Cyclin A1 was firstly cloned in murine testis which binds to both CDK1 and CDK2 [33] and then observed high expression in testis and several leukemic cell lines as well as expression in brain and somatic cell lines in humans [34]. Thus, cyclin A1 plays roles not only in the meiotic cell cycle but also in the mitotic cell cycle [35]. Cyclin A1 was also detected to express in endothelial cells, indicating have a function in endothelial cells. Several studies have shown that cyclin A1 plays a role in endothelial cell growth, cell cycle progression, and senescence [36, 37]. It also has been reported that cyclin A1 is one of a downstream molecular of heme oxygenase-1-mediated angiogenic responses [38]. Our data showed that LLPS inhibitor 1,6-HD arrests cell growth at the transition of G1/S in the cell cycle by cyclin A1. Overexpression of cyclin A1 in HUVECs could rescue the inhibitory effect of 1,6-HD on tube formation (Fig. 7). It worth to notice that the expression of G1/S transition-related cell cycle genes, such as CDK2, CDK4, cyclin D1, and cyclin E1, has no big change in the present of 1,6-HD (Fig. 6A, Figure S2), indicating that 1,6-HD specifically affected the expression of cyclin A1. Our further mechanistic studies suggest that the decreases of cyclin A1 expression by 1,6-HD treatment is due to the inhibition of cyclin A1 transcription (Fig. 6G, H). It has been reported that 1,6-HD suppresses HSF1-mediated transcription in budding yeast [39]. In mammal cells, Sabari et al. found that 1,6-HD inhibits the condensates formation of coactivators at super-enhancers and then controls the transcriptional expression of genes [25], although out data indicated that 1,6-HD impaired the expression of CCNA1 by inhibition of phase separation of BRD4. However, the detailed mechanism regarding how LLPS specifically regulates CCNA1 expression in EC is unaddressed, which deserves to be further determined in the future study. What is more, our data indicated that 1,6-HD limits angiogenesis and endothelial cell function via cyclin A1. Other possible molecular(s) regulated by 1,6-HD in endothelial cell also need to be further investigated.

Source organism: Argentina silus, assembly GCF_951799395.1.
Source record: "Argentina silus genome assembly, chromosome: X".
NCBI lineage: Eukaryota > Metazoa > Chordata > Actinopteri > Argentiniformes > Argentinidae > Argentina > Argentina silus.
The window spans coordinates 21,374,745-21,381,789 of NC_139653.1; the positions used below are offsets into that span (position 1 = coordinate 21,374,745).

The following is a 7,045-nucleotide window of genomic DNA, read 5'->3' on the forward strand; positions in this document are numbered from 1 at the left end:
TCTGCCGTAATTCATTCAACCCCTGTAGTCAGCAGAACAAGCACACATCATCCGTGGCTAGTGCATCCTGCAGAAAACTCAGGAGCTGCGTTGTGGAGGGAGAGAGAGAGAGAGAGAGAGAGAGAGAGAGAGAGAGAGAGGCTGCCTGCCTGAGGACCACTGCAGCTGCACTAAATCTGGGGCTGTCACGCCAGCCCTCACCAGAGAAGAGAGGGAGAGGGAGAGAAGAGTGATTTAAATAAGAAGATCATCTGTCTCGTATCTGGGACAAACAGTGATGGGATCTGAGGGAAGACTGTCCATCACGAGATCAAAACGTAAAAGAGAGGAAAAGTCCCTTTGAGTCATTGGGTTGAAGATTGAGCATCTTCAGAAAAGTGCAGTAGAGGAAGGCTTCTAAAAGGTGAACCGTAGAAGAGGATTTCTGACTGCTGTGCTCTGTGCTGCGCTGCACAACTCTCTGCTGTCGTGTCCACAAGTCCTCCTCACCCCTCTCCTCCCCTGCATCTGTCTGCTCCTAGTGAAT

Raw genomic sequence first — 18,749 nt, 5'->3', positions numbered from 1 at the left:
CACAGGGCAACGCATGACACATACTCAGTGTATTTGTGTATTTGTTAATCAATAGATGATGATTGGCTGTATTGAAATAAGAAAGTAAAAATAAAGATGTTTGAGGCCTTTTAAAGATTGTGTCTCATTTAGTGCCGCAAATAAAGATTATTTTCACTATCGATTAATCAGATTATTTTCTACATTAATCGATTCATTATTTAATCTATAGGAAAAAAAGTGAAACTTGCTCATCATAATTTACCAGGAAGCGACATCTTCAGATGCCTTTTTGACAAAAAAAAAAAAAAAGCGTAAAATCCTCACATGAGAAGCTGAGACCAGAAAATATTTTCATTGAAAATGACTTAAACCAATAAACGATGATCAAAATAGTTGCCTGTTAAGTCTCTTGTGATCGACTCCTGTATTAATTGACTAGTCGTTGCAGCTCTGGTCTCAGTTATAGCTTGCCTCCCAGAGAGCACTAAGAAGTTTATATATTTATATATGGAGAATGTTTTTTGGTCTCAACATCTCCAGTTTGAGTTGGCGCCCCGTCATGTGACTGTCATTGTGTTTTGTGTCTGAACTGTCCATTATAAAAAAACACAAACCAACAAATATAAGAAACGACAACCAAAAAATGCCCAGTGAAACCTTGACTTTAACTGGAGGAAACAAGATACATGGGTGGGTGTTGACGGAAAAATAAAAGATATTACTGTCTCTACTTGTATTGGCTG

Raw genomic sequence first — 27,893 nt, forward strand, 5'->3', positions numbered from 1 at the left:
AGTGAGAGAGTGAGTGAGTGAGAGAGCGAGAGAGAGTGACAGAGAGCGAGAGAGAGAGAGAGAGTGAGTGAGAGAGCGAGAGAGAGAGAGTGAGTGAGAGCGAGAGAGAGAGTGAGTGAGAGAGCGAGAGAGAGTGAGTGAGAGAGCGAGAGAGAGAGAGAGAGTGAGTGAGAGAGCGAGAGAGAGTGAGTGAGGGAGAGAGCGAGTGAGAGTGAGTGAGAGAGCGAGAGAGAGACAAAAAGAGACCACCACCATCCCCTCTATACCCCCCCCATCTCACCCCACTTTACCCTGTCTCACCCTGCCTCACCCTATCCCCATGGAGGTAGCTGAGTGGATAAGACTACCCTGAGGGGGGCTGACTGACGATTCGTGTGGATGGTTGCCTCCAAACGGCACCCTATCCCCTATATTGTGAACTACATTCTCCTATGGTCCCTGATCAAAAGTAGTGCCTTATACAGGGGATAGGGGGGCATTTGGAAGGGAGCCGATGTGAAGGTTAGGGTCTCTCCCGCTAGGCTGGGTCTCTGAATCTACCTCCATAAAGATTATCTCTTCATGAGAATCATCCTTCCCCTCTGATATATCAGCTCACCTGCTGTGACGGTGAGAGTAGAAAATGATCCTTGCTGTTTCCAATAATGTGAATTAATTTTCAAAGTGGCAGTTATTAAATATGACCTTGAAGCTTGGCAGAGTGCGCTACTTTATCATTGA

In summary, we showed that suppression of LLPS impairs angiogenesis by cyclin A1 medicated-EC function. LLPS might play a critical role in angiogenesis. To our knowledge, this is the first time to use 1,6-HD to study the potential function of LLPS in angiogenesis. Although the underlying molecular mechanism regarding how LLPS inhibitor specifically regulates the expression of cyclin A1in EC is unaddressed, it is important to realize that the new concept LLPS is very likely play critical role in angiogenesis. LLPS may be a novel therapeutic target for the treatment of angiogenesis-related diseases.

Conclusions

In this study, our data demonstrated that LLPS inhibitor 1,6-hexanediol dramatically decreases neovascularization by specific suppression of cyclin A1-mediated endothelial function, implying that the new concept LLPS is very likely play critical role in angiogenesis. LLPS could be a novel promising therapeutic target for the treatment of angiogenesis-related diseases.

Methods

Mice

C57BL/6 male mice 6 to 10-week-old were purchased from Beijing Vital River Laboratory Animal Technology Co., Ltd, and housed in the animal facility of Nantong University. The mice were kept on a 12 h light/12 h dark cycle at 22–23 °C. Mice were euthanized by CO2 inhalation or cervical dislocation.

Reagents and chemicals

M199 medium was purchased from Hyclone (SH30253.01). ECM was purchased from Sciencell (1001). Fetal bovine serum was purchased from Gibco (10099141). DMSO was purchased from sigma (D2650). Trizol Reagent was purchased from TAKARA (9108). Protein marker (P0076) and SDS-PAGE (P0690) were purchased from Beyotime. PVDF membrane was purchased from BBI (c62-393–0100). BSA kit (C102301-0002) and DEPC water (B501005-0500) were purchased from Sangon. The Matrigel matrix was purchased from CORNING (356234). CCK-8 kit was purchased from Vazyme (A311-01/02). Flow cytometry kit was purchased from Beyotime (C1062S). Collagenase I was purchased from Maokangbio (MX1001-1000MG). MG132 and bortezomib were purchased from AbMole (M1902 and M1686). 1,6-HD and 2,5-HD were purchased from Sigma-Aldrich (240117 and H11904).

Aortic ring assay

Male mice (8 weeks old) were sacrificed by cervical dislocation. Thoracic aorta was then isolated and transferred into a dish with sterilized 1 × PBS buffer. After removing the fibroadipose tissue, arteries were sectioned into 1-mm-long cross-sections and placed on the collagen-coated wells with corresponding concentration of 1,6-HD or 2,5-HD. Micrographs were taken after incubation at 37 °C for 2 or 3 days.

In vivo Matrigel angiogenesis assay